How would you de­scribe your jour­ney?

The Ideal Home and Garden - - Architect Speak -

Stu­pen­dous growth has never been my goal. I never wanted to have an of­fice with more than 30 peo­ple; some of my col­leagues have 300. But there has been con­sis­tent and ex­po­nen­tial growth in the de­vel­op­ment of my ideas and con­cepts and our abil­ity, as an of­fice, to re­alise them.

If you could tell our read­ers about some of your award win­ning de­signs?

The Parc de la Vil­lette was my very first com­pe­ti­tion, and I had never built be­fore. I won it ahead of 463 com­peti­tors, and it took 15 years and five dif­fer­ent prime min­is­ters to com­plete it. It is still con­sid­ered as a ma­jor mo­ment in the ar­chi­tec­tural his­tory of our time. The other project worth men­tion­ing is the Acrop­o­lis Museum. Above all, it was lo­cated right be­low the Parthenon.

The chal­lenge was enor­mous: how to be con­tem­po­rary and respectful at the same time. I be­lieve, I suc­ceeded.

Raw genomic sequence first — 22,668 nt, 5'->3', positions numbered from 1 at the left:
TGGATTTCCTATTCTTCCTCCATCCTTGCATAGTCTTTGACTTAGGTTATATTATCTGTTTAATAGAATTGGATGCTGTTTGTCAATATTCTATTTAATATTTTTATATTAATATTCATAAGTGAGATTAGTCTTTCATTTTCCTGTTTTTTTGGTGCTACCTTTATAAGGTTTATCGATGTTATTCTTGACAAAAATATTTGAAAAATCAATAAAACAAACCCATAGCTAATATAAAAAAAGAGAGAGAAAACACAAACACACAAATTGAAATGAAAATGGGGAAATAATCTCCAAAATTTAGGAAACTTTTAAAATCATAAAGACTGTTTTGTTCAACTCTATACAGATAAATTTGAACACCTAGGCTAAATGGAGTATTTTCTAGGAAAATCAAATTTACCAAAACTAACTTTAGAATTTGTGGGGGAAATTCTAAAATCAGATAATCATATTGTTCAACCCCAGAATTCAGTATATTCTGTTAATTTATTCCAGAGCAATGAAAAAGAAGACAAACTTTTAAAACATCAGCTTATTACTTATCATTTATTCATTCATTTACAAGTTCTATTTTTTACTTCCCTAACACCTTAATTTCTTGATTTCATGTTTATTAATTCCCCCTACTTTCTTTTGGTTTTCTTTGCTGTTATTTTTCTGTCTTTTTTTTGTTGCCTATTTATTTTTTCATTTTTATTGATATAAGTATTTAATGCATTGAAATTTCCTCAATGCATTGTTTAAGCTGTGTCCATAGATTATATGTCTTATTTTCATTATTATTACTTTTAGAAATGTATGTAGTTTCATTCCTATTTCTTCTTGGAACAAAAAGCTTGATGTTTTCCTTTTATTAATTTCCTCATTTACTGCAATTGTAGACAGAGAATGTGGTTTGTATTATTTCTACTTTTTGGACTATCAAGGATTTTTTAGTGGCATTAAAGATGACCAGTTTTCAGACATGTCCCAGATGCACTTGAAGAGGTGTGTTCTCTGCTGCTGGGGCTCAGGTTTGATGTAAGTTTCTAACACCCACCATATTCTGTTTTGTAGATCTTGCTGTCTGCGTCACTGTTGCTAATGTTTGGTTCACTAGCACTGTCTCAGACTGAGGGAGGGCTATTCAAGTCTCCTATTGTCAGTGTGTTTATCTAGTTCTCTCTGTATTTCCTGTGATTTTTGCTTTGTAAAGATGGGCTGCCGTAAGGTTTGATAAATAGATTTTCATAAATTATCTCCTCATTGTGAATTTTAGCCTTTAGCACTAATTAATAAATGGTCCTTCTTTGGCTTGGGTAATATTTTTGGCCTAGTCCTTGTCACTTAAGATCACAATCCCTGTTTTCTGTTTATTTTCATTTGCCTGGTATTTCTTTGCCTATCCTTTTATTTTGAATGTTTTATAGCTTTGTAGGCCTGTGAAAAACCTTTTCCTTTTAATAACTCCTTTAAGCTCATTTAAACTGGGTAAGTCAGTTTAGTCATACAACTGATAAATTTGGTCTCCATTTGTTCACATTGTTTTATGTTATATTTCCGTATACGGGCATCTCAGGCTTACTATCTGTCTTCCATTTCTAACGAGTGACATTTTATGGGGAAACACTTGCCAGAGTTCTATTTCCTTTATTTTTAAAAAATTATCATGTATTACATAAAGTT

How ac­cord­ing to you has ar­chi­tec­tural de­sign evolved in the last few years?

One of the main dif­fer­ences is that to­day, ev­ery­one uses the same type of pho­to­graphic ren­der­ings made pos­si­ble by new com­puter soft­ware. Many young ar­chi­tects are fi­nally re­belling against it be­cause it em­pha­sises im­ages and ne­glects ideas.

What is your take on en­vi­ron­men­tally sound and sus­tain­able ar­chi­tec­tural de­signs?

Through­out his­tory, ar­chi­tects were al­ways sup­posed to de­sign in an en­vi­ron­men­tally sound and sus­tain­able man­ner. Look at build­ings from the 12th or 19th cen­turies or even the early days of mod­ern ar­chi­tec­ture. Most of these build­ings took ad­van­tage of ori­en­ta­tion, to­pog­ra­phy, and cli­mate by us­ing proper ma­te­ri­als, nat­u­ral ven­ti­la­tion, ap­pro­pri­ate open­ing sizes, etc. Ar­chi­tects for­got this in the 50s with the in­ven­tion of air con­di­tion­ing and with the in­tense com­mer­cial­i­sa­tion of land in cities. It’s re­ally not dif­fi­cult to be respectful of the con­straints of na­ture and be con­tem­po­rary at the same time.

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